Keywords: Insurance , Emerging markets , Liquidity , Financial crisis , Investment , Asset prices ,
    Date: 2005–05–13
  7. By: Lusine Lusinyan; Leo Bonato
    Abstract: Work absence is an important part of the individual decision on actual working hours. This paper focuses on sickness absence in Europe and develops a stylized model where absence is part of the labor-leisure decision made by workers and the production decision made by profit-maximizing firms, with insurance provisions and labor market institutions affecting the costs of absence. The results from a panel of 18 European countries indicate that absence is increased by generous insurance schemes where employers bear little responsibility for their costs. Shorter working hours reduce absence, but flexible working arrangements are preferable if labor supply erosion is a concern.
    Keywords: Sick leave , Europe , Insurance , Labor supply , Data analysis , Data collection , Economic models ,
    Date: 2004–10–21
  8. By: Andrei Semenov (Department of Economics, York University)
    Abstract: We study asset pricing implications of the preference specification in which an agent derives utility from both the ratio of his consumption to some reference level and this level itself under incomplete consumption insurance and limited asset market participation. Assuming that the reference level responds gradually to changes in aggregate consumption per capita, we show that when asymmetry in individual consumption is taken into account, the obtained estimate of the elasticity of intertemporal substitution is in the conventional range and significantly different from the inverse of the relative risk aversion (RRA) coefficient as the definition of assetholders is tightened. Both the power utility model and the ratio preference specification are rejected statistically.
    Keywords: incomplete consumption insurance, intertemporal substitution, limited asset market participation, risk aversion
    JEL: G12
    Date: 2003–12
  9. By: Rodney Ramcharan
    Abstract: Economic activity is risky. Returns across economic sectors can be highly variable, potentially causing costly adjustments to consumption. However, when returns are imperfectly correlated across sectors and insurance is unavailable, diversification can reduce the economic impact of shocks. Therefore, despite the well-known efficiency benefits from specialization, the risks of too little diversification have long been acknowledged. But how big are the benefits of diversification? This paper exploits the exogeneity and randomness of earthquakes to address this question. There is robust evidence that more specialized economies experience larger declines in consumption when earthquakes occur, and consistent with the insurance channel, the cost of specialization is smaller in more financially developed economies.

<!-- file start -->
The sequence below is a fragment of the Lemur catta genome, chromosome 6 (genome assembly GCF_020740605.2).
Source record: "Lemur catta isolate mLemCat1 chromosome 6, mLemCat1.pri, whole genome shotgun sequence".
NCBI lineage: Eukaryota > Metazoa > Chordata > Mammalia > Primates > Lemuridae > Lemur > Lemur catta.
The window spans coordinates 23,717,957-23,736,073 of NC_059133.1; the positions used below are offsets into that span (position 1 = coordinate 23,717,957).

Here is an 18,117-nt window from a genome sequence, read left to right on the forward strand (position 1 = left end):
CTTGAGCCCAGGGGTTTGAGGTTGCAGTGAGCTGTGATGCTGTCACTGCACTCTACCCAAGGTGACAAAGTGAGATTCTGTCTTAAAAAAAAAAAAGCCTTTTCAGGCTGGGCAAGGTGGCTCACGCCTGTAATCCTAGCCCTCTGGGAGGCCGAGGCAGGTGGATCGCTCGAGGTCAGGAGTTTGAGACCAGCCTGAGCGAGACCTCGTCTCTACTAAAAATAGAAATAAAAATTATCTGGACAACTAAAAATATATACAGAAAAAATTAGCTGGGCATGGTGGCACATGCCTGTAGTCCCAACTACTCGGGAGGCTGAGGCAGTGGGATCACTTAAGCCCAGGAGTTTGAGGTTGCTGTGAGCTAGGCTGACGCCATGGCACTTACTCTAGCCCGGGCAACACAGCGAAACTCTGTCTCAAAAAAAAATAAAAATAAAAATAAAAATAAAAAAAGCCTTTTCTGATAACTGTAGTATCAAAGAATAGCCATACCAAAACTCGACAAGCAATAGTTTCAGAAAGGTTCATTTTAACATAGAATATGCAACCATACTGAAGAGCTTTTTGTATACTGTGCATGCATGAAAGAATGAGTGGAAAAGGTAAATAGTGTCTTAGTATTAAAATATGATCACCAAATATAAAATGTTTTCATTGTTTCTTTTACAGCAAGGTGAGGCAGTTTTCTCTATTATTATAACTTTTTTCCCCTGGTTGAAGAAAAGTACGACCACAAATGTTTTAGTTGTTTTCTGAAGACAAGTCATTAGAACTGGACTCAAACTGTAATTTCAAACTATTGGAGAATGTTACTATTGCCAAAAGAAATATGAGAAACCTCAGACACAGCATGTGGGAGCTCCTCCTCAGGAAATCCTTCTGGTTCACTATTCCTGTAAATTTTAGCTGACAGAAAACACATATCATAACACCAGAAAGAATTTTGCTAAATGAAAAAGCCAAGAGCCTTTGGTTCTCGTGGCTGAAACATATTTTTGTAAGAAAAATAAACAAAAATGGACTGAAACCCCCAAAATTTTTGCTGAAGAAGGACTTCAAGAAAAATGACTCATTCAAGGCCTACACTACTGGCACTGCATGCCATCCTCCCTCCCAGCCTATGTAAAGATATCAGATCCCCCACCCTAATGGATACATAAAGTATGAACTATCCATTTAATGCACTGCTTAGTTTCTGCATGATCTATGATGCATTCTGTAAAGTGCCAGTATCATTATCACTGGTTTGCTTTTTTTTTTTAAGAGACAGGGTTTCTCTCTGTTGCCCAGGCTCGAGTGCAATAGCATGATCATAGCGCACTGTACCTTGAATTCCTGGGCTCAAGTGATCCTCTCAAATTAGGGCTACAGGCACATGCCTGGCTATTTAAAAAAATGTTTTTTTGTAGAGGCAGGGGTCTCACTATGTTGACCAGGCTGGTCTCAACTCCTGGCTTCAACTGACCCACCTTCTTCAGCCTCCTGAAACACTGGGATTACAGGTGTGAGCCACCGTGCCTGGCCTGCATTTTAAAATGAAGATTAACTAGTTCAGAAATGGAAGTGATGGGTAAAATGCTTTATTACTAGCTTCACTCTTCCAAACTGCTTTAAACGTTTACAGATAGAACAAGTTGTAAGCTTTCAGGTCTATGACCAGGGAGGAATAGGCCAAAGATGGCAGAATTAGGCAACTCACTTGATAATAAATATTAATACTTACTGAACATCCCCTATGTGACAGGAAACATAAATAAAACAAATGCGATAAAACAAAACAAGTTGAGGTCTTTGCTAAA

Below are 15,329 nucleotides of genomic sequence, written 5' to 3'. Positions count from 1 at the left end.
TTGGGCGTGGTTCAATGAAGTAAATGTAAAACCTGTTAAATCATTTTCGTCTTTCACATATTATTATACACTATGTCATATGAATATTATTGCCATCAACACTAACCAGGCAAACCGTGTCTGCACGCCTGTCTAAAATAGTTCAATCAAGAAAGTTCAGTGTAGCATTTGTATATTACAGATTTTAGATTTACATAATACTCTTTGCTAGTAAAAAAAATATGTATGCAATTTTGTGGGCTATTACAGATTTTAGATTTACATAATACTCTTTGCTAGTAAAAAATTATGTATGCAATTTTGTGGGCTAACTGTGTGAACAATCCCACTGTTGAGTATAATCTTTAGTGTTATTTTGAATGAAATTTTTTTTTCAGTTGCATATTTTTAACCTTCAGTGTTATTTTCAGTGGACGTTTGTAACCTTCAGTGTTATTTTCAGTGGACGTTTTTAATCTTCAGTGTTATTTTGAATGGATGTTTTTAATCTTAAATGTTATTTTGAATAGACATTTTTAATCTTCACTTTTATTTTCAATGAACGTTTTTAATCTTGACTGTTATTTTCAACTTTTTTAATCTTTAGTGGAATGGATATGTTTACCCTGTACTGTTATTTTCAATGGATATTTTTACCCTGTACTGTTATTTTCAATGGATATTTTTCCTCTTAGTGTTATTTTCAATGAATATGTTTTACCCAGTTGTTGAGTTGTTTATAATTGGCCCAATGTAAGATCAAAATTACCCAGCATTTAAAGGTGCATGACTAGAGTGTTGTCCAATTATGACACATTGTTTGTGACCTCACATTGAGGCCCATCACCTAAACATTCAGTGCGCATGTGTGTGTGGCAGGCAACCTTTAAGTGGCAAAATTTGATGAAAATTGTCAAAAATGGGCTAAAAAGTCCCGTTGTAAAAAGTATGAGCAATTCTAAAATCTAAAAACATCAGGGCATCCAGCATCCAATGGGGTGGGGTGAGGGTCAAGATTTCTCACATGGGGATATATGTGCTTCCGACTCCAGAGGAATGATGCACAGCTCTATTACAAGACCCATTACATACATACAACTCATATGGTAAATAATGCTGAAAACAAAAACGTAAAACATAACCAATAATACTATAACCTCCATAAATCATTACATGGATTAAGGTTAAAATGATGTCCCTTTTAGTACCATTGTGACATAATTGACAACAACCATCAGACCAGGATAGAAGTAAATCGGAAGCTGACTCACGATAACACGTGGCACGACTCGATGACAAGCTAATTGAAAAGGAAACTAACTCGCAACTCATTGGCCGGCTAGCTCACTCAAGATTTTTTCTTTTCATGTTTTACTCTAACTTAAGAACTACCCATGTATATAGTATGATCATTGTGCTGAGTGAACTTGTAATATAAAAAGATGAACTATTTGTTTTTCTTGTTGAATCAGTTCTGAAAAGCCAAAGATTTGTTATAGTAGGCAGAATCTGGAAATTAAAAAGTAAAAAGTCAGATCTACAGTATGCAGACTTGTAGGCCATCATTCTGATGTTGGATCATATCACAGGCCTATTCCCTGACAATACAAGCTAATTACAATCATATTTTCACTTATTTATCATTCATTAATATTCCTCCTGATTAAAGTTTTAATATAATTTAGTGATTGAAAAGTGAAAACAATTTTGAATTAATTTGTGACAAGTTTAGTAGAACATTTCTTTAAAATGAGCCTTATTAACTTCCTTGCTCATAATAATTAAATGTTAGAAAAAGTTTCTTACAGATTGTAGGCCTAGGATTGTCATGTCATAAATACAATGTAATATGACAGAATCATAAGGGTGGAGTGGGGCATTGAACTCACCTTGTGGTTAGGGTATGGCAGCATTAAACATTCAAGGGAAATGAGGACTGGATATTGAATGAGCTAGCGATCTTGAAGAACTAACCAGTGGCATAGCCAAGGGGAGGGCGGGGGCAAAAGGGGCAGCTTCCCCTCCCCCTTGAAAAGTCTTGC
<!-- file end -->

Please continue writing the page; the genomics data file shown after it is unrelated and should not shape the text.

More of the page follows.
Keywords: Consumption , Exchange risk , Credit , Risk premium , Export diversification ,
    Date: 2005–03–15
  10. By: Becker, Charles M.; Merkuryeva, Irina S.
    Abstract: This paper examines determinants of being disabled in Russia, along with the probability of moving from one disability status to another, using data from 1994 through 2002 from the Russian Longitudinal Monitoring Survey. Disability risk rises with age, declines with income and self-reported good health, and is lower for women. On the other hand, neither smoking nor drinking alcohol increase either the risk of being or becoming disabled.
    JEL: J10 J15 P36
    Date: 2005
  11. By: Andrei Semenov (Department of Economics, York University)
    Abstract: This paper develops an approximate equilibrium factor model for asset returns. In this model, the pricing factors are the cross-moments of return with the cross-sectional moments of individual consumption and the signs of the risk factor coefficients are driven by preference assumptions. Using household-level quarterly consumption data from the U.S. Consumer Expenditure Survey, we find that this model explains the observed equity premium with an economically realistic value of risk aversion when the stochastic discount factor is expressed in terms of the cross-sectional skewness and kurtosis, in addition to the mean and variance, of individual consumption.
    Keywords: asset pricing, equity premium, Euler equation, heterogeneous consumers, incomplete consumption insurance.
    JEL: G12
    Date: 2003–12
  12. By: Robert Dekle; Kenneth Kletzer
    Abstract: An endogenous growth model with financial intermediation demonstrates how deposit insurance and prudential regulatory forbearance lead to banking crises and growth declines. The model assumptions are based on features of the Japanese financial system and regulation. The model demonstrates how banking and growth crises can evolve under perfect foresight. The dynamics for economic aggregates and asset prices predicted by the model are shown to be generally consistent with the experience of the Japanese economy and financial system through the 1990s. We also test our maintained hypothesis of rational expectations using asset price data for Japan over the 1980s and 1990s.
    Keywords: Economic growth , Japan , Financial crisis ,
    Date: 2005–09–08
  13. By: Allison Schrager; G. A. Mackenzie
    Abstract: Annuity premiums are often assumed to be constant, although they can be expected to vary with the yield curve. Variations in premiums will become an important public policy issue as defined-contribution (DC) pension plans play an increasingly prominent role in providing retirement income. As DC plan holders retire, many will annuitize at least a part of their account balances. In the absence of current data on annuity prices, the paper relies on U.S. Treasury interest rate data to simulate the impact of interest rate variation on annuity premiums. For a spectrum of feasible interest rates, the variation in retirement income is not negligible.
    Keywords: Pensions , Accounts ,
    Date: 2004–12–28